What You'll Learn:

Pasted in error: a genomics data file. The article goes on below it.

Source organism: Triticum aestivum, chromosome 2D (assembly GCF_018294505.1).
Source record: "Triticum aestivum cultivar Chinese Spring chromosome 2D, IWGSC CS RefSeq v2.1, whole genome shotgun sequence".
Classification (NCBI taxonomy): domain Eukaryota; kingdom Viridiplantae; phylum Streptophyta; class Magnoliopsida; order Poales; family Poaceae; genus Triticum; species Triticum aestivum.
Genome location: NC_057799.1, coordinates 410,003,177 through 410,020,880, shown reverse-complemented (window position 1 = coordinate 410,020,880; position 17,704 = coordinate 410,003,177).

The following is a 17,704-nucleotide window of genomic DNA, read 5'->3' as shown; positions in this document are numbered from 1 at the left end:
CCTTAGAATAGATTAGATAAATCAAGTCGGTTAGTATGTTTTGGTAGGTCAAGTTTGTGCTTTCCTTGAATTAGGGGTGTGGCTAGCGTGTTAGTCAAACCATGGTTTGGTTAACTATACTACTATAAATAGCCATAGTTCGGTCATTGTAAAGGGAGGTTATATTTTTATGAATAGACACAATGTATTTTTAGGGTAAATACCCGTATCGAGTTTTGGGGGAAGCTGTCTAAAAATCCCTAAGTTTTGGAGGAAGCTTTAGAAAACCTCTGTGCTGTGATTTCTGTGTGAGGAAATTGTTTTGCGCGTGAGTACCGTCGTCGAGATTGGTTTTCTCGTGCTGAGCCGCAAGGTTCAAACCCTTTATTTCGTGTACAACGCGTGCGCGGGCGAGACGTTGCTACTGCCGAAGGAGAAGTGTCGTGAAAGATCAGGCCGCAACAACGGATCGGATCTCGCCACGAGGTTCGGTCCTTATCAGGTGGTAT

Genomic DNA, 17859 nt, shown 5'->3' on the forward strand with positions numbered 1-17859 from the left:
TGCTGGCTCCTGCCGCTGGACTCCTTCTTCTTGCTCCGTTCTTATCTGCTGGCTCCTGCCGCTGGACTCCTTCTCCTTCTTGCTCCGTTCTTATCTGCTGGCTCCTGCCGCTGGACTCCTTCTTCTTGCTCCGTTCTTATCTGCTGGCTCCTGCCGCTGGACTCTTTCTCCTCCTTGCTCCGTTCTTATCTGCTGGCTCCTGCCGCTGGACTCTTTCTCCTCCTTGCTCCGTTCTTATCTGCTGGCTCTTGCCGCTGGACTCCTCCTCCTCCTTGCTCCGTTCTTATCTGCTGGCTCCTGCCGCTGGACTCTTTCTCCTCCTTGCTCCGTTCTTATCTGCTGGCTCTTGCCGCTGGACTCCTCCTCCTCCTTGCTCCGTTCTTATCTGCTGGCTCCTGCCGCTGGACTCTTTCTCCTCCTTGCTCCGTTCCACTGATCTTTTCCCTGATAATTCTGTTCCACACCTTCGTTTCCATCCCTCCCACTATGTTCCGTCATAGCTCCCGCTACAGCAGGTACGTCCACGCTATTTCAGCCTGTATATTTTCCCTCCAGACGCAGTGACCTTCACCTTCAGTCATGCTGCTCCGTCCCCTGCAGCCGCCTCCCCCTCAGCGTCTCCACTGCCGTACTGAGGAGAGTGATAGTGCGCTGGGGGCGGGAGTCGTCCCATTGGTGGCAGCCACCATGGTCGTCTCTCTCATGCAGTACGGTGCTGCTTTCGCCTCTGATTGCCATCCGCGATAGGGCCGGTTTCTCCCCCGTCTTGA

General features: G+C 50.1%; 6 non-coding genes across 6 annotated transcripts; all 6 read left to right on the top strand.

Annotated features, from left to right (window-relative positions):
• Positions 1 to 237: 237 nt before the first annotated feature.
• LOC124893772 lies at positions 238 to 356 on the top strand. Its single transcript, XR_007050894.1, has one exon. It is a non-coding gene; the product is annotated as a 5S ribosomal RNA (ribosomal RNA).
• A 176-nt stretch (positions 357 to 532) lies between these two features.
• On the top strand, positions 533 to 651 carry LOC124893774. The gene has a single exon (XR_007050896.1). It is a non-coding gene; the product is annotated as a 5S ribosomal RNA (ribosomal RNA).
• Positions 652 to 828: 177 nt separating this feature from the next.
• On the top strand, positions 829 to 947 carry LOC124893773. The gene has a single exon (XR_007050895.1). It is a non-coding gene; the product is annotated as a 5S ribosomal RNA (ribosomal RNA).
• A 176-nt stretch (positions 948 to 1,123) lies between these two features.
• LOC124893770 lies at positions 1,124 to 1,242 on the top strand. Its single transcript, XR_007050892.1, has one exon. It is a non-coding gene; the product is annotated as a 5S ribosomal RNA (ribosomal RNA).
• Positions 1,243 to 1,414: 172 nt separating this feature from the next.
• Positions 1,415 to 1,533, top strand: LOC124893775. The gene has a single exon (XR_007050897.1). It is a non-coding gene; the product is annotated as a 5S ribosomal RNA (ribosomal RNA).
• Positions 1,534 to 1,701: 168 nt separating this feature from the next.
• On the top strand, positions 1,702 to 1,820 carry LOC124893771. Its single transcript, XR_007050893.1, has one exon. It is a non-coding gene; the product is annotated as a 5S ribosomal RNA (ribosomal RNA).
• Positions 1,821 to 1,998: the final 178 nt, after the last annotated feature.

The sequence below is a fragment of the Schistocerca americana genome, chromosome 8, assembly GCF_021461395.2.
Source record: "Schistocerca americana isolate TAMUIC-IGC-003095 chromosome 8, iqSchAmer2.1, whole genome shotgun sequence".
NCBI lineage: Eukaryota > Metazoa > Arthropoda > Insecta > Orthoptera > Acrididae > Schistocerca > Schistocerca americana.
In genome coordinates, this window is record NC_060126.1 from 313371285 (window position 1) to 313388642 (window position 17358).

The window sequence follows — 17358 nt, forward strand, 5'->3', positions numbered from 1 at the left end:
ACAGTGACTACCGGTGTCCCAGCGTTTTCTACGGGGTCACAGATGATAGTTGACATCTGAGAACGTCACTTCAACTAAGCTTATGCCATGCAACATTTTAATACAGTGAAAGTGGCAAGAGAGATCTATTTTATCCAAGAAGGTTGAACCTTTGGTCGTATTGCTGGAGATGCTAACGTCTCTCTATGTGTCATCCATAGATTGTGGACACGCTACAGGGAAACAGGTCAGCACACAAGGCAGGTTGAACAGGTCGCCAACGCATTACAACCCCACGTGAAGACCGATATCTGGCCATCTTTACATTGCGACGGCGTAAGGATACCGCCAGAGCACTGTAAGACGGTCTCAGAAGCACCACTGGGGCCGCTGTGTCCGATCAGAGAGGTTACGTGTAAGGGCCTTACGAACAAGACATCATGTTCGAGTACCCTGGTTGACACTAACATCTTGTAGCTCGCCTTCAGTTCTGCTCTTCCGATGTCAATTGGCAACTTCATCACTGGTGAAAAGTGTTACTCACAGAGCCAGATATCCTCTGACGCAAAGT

Eric Hoffer (1902-1983) was a longshoreman for decades, loading and unloading cargo from ships. He was also a farmer, a railway man, and a lay scholar. After being temporarily blinded from ages 7 to 15, he read voraciously for fear that the blindness might return. Hoffer was also a prolific writer, and though he taught at Berkeley in the 1960s, he rejected the label “intellectual,” always preferring to think of himself as a longshoreman. His admiration of the poor and belief in their potential show up in his 1951 work The True Believer, in which he explores the fundamental aspects of mass movements and the people those movements attract.